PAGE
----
d
i
(
j
+
1
)
will be created, andthe values
<
V
,
U
,
E
>
will be updated accordingly. Giventhe update interval
l
(
d
i
)
, the expiry time can be representedby
E
(
d
i
) =
U
(
d
i
)+
l
(
d
i
)
. For the sake of easier expressionand emphasizing the dynamic attribute of the values of
U
(
d
i
)
and
E
(
d
i
)
, we denote
U
(
d
i

t
)
as the update time of
d
i
in itsversion at time
t
. Similarly, we denote
E
(
d
i

t
)
as the expirytime of
d
i
in its version at time
t
. Last, the time taken tobroadcast a data item is denoted by
τ
, which is referred toas the
service time
.The request
Q
is characterized by a 3tuple:
<
RD
,
ST
,
DL
>
. For the
m
th request
Q
m
(
m
=
1
,
2
,
3
···
),
RD
(
Q
m
)
is the set of data items requested by
Q
m
(
RD
(
Q
m
)
⊆
D
), which is represented by
RD
(
Q
m
) =
{
d
1
m
,
d
2
m
,
···
d

RD
(
Q
m
)

m
}
, where

RD
(
Q
m
)

is the number of data items requested by
Q
m
(1
≤ 
RD
(
Q
m
)
 ≤ 
D

), and
d
nm
∈
D
(1
≤
n
≤ 
RD
(
Q
m
)

).
ST
(
Q
m
)
is the time when
Q
m
is submitted.
DL
(
Q
m
)
is the deadline of
Q
m
.In order to satisfy a request asking for multiple temporaldata items, the request must read the versions of the requireddata items with respect to the same time instance, which isdetermined by the time when the ﬁrst data item is broadcastfor this request. Accordingly, the three conditions to serve arequest are stated as follows:
•
The broadcast time of each data
d
nm
for
Q
m
, denotedby
BT
Q
m
(
d
nm
)
, should be later than the time when
Q
m
is submitted, because the vehicle only monitors andretrieves data items after submitting the request. Denote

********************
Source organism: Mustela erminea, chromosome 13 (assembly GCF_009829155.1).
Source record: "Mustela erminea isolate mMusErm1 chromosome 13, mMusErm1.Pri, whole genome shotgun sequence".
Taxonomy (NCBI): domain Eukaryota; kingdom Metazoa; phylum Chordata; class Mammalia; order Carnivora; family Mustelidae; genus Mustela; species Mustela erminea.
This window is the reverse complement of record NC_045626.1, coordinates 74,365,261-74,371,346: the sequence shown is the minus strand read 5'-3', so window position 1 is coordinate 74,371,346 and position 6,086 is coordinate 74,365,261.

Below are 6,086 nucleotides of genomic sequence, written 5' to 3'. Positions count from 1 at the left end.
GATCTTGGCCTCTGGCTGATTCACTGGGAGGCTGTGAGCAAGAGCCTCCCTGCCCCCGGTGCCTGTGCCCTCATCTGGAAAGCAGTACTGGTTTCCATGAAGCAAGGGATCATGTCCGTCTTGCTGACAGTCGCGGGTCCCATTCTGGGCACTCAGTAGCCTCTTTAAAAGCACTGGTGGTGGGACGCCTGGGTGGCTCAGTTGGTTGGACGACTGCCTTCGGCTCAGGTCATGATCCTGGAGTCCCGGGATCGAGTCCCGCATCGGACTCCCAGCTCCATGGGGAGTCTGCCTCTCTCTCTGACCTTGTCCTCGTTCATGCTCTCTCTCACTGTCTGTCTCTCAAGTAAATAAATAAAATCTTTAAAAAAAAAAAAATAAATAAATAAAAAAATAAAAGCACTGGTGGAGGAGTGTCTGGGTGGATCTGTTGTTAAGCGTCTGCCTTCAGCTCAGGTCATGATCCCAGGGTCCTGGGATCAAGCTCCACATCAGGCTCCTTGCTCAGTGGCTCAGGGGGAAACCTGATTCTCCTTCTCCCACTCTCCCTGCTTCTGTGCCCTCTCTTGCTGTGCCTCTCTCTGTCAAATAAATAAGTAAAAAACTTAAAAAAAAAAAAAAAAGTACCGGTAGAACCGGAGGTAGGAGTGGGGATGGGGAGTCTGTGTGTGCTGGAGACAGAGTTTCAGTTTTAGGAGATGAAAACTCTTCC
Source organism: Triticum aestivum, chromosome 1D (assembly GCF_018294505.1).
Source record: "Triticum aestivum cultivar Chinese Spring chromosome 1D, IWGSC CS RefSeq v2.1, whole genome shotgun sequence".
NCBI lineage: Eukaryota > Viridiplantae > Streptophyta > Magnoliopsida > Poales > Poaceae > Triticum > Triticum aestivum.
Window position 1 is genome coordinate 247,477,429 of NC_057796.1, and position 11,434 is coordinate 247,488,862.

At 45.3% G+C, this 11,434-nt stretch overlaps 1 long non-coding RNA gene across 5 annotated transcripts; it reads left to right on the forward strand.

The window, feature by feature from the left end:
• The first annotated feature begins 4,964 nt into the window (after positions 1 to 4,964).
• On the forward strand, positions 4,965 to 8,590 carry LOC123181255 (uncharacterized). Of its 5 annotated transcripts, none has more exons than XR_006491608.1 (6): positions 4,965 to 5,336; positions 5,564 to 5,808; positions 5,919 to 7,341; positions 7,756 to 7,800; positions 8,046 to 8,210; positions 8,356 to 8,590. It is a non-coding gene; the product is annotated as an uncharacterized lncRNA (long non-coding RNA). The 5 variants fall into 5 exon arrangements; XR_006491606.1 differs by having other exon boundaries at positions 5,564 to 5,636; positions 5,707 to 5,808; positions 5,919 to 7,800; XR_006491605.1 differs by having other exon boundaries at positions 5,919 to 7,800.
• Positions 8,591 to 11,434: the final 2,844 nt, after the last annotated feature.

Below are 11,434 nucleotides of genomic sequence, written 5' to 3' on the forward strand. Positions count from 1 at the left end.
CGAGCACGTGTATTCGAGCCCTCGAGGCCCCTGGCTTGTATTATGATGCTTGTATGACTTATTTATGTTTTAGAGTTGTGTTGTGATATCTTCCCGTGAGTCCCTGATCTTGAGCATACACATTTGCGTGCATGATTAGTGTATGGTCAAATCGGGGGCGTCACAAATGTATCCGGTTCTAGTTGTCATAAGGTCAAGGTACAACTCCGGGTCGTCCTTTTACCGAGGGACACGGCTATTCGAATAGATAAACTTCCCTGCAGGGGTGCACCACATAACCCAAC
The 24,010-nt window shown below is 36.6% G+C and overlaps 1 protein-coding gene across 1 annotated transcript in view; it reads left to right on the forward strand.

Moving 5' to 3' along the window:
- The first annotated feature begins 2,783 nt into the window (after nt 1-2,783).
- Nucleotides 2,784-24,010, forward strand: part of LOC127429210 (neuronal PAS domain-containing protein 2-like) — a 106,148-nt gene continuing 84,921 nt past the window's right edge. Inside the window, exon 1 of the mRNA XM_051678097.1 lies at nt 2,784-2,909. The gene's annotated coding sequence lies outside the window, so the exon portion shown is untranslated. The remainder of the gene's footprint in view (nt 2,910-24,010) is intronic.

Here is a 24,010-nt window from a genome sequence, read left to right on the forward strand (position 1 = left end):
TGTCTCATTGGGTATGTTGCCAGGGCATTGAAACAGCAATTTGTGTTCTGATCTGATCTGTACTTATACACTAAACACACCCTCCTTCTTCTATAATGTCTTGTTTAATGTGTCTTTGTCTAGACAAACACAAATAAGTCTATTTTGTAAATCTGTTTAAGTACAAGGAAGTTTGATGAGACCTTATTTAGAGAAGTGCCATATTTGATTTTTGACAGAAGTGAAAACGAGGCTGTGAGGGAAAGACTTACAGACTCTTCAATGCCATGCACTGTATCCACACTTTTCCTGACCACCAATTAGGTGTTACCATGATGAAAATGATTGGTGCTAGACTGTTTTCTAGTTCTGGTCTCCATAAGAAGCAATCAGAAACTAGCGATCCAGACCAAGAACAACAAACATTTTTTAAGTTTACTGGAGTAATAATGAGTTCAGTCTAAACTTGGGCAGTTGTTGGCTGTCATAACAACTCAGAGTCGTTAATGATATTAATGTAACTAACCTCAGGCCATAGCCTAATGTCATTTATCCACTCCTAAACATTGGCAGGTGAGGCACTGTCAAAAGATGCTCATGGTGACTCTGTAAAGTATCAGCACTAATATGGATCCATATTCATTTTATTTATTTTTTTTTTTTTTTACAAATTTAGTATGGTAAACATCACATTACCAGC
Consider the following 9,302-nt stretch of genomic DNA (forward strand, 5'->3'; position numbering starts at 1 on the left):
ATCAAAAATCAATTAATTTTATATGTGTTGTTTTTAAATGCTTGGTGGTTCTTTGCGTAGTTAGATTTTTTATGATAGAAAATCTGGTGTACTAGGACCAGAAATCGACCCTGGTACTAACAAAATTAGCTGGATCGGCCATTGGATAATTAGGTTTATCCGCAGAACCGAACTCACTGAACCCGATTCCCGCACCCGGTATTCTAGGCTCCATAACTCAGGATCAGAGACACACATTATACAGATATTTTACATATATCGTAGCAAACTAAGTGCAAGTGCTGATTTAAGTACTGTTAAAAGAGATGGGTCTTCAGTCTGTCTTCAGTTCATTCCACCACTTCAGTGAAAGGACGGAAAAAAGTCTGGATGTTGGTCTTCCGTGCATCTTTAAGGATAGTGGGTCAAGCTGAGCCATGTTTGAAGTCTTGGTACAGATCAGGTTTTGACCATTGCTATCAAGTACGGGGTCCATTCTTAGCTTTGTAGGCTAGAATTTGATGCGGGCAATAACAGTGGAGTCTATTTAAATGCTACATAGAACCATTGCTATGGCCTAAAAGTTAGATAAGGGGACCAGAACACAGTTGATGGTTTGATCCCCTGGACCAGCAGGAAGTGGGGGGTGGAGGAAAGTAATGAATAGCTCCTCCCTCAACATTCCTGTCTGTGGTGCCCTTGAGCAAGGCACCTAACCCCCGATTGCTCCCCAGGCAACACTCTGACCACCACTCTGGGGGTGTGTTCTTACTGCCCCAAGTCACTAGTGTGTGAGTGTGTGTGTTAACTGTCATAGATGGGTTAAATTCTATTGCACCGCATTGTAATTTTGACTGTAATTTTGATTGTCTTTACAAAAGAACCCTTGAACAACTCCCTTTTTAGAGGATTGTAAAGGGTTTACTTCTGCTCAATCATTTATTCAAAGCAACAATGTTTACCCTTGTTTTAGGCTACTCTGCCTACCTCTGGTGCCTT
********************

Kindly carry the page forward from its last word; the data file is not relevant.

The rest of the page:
FBT
Q
m
as the time to broadcast the ﬁrst data item for
Q
m
, the ﬁrst condition is represented by:
FBT
Q
m
>
ST
(
Q
m
)
(1)where
FBT
Q
m
=
min
(
BT
Q
m
(
d
nm
))
for
∀
d
nm
(1
≤
n
≤
RD
(
Q
m
)

).
•
Each requested data
d
nm
has to be retrieved before therequest deadline
DL
(
Q
m
)
. The retrieval time of
d
nm
iscalculated by
BT
Q
m
(
d
nm
)+
τ
, where
τ
is the service time.Denote
LBT
Q
m
as the time to broadcast the last data itemfor
Q
m
, the second condition is represented by:
LBT
Q
m
+
τ
≤
DL
(
Q
m
)
(2)where
LBT
Q
m
=
max
(
BT
Q
m
(
d
nm
))
for
∀
d
nm
(1
≤
n
≤
RD
(
Q
m
)

).
•
All the retrieved data items have to be valid by the timewhen the request is processed (i.e. the time when thelast data item is retrieved, which is
LBT
Q
m
+
τ
). At time
FBT
Q
m
, each requested data item
d
nm
is associated witha corresponding expiry time, denoted by
E
(
d
nm

FBT
Q
m
)
.Given the version of each data item at time
FBT
Q
m
,denote
EE
Q
m
(
FBT
Q
m
)
as the earliest expiry time of the requested data items by
Q
m
, the third condition isrepresented by:
LBT
Q
m
+
τ
≤
EE
Q
m
(
FBT
Q
m
)
(3)
299
Fig. 2. Timing example to serve a request
where
EE
Q
m
(
FBT
Q
m
) =
min
(
E
(
d
nm

FBT
Q
m
))
for
∀
d
nm
(1
≤
n
≤ 
RD
(
Q
m
)

) in their version at time
FBT
Q
m
.To have better understand, Figure 2 illustrates how arequest can be satisﬁed by showing the relationship of thetimings.Suppose
Q
m
is submitted at
t
3
, and two data items arerequested. That is,
RD
(
Q
m
) =
{
d
1
m
,
d
2
m
}
and

RD
(
Q
m
)

=
2.The deadline of
Q
m
is at
t
8
. The
j
th version of
d
1
m
isgenerated at
t
1
. Given the update interval
l
(
d
1
m
)
, the (
j
+
1)th and (
j
+
2) th versions of
d
1
m
will be generated at
t
4
and
t
7
respectively. Similarly, the
k
th version of
d
2
m
is generated at
t
2
, and given its update interval of
l
(
d
2
m
)
, the (
k
+
1) th versionof